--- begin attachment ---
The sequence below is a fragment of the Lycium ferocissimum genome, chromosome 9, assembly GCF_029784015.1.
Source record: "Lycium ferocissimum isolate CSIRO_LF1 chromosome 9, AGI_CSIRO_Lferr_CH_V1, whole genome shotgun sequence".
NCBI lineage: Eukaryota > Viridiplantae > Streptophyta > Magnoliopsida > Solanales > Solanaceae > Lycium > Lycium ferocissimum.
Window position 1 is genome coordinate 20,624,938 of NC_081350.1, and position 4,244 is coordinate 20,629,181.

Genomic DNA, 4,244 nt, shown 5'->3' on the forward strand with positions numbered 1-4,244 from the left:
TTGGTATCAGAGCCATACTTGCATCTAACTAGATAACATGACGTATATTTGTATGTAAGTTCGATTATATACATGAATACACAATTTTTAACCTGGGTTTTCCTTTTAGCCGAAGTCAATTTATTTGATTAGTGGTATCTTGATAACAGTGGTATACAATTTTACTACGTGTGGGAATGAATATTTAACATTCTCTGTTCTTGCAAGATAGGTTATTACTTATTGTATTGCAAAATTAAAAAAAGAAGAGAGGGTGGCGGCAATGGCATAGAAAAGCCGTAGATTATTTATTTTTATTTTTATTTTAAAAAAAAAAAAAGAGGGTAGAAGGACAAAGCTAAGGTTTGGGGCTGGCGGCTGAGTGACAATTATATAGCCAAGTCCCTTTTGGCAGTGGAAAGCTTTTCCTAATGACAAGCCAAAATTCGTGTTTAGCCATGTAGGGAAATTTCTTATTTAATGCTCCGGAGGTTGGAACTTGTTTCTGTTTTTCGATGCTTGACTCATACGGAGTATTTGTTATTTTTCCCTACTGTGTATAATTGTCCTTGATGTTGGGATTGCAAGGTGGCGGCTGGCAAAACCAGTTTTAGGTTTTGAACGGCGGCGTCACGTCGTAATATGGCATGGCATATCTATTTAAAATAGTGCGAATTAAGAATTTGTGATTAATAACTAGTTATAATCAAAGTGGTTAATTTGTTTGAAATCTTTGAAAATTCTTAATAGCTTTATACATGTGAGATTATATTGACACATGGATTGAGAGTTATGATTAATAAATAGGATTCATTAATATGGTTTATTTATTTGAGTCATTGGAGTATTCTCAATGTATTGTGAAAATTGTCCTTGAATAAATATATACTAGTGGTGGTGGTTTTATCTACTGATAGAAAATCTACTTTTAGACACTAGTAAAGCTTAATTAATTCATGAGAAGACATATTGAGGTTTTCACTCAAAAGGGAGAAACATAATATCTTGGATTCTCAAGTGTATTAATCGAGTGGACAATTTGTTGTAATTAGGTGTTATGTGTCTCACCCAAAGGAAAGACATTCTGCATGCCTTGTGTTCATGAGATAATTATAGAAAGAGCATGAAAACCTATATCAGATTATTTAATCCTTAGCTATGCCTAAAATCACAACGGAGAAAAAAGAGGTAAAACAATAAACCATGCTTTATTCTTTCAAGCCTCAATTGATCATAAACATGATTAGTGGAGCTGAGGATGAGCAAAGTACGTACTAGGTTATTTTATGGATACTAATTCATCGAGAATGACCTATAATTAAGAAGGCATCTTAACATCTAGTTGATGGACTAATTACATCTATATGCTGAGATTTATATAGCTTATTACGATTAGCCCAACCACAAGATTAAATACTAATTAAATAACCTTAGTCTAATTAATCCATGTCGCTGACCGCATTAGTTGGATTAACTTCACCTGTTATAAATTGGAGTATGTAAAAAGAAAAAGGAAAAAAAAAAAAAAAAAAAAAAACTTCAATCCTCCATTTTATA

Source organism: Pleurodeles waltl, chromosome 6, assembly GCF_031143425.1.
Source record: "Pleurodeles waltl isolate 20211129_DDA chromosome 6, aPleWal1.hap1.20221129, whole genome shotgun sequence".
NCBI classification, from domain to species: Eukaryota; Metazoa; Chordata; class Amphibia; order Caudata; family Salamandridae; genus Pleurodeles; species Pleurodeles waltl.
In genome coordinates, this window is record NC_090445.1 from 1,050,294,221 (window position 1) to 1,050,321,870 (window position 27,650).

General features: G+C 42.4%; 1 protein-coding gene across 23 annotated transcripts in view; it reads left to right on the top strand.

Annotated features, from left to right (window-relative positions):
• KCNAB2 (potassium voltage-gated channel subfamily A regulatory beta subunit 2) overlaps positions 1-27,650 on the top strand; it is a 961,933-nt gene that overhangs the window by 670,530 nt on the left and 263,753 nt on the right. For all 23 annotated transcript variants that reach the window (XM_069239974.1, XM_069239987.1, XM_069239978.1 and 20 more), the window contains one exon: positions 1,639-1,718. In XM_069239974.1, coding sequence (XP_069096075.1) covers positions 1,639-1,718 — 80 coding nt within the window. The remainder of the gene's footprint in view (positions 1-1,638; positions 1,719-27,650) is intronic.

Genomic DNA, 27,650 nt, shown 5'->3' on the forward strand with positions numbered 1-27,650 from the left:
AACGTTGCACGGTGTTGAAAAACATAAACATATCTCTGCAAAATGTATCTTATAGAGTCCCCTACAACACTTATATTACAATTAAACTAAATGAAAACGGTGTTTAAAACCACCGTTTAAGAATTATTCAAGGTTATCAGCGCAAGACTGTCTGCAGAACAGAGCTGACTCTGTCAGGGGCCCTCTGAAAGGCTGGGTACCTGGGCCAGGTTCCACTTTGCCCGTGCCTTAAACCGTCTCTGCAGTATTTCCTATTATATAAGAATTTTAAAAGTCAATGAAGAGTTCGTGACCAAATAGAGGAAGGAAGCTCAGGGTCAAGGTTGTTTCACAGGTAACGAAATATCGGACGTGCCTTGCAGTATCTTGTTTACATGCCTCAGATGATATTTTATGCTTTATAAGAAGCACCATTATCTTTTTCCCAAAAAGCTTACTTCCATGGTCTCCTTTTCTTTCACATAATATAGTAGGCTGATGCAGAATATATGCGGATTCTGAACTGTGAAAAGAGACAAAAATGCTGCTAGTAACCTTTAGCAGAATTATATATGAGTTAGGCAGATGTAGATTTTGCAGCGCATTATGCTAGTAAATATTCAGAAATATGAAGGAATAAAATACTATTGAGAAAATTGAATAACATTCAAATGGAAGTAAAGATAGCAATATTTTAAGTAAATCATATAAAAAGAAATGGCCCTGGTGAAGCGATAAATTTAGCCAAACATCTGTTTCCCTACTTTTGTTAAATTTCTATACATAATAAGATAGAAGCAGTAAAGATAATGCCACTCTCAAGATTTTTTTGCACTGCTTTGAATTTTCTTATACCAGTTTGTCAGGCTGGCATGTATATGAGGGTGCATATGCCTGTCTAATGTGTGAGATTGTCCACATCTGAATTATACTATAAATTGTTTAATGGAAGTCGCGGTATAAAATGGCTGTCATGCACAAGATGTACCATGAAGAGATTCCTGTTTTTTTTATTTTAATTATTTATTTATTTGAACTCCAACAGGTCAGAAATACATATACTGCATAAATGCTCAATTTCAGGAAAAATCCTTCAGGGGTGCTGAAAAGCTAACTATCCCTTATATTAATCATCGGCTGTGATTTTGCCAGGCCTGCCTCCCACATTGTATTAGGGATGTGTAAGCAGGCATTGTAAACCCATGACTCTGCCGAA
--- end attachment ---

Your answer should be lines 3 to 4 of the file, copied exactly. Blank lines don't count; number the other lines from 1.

NCBI lineage: Eukaryota > Viridiplantae > Streptophyta > Magnoliopsida > Solanales > Solanaceae > Lycium > Lycium ferocissimum.
Window position 1 is genome coordinate 20,624,938 of NC_081350.1, and position 4,244 is coordinate 20,629,181.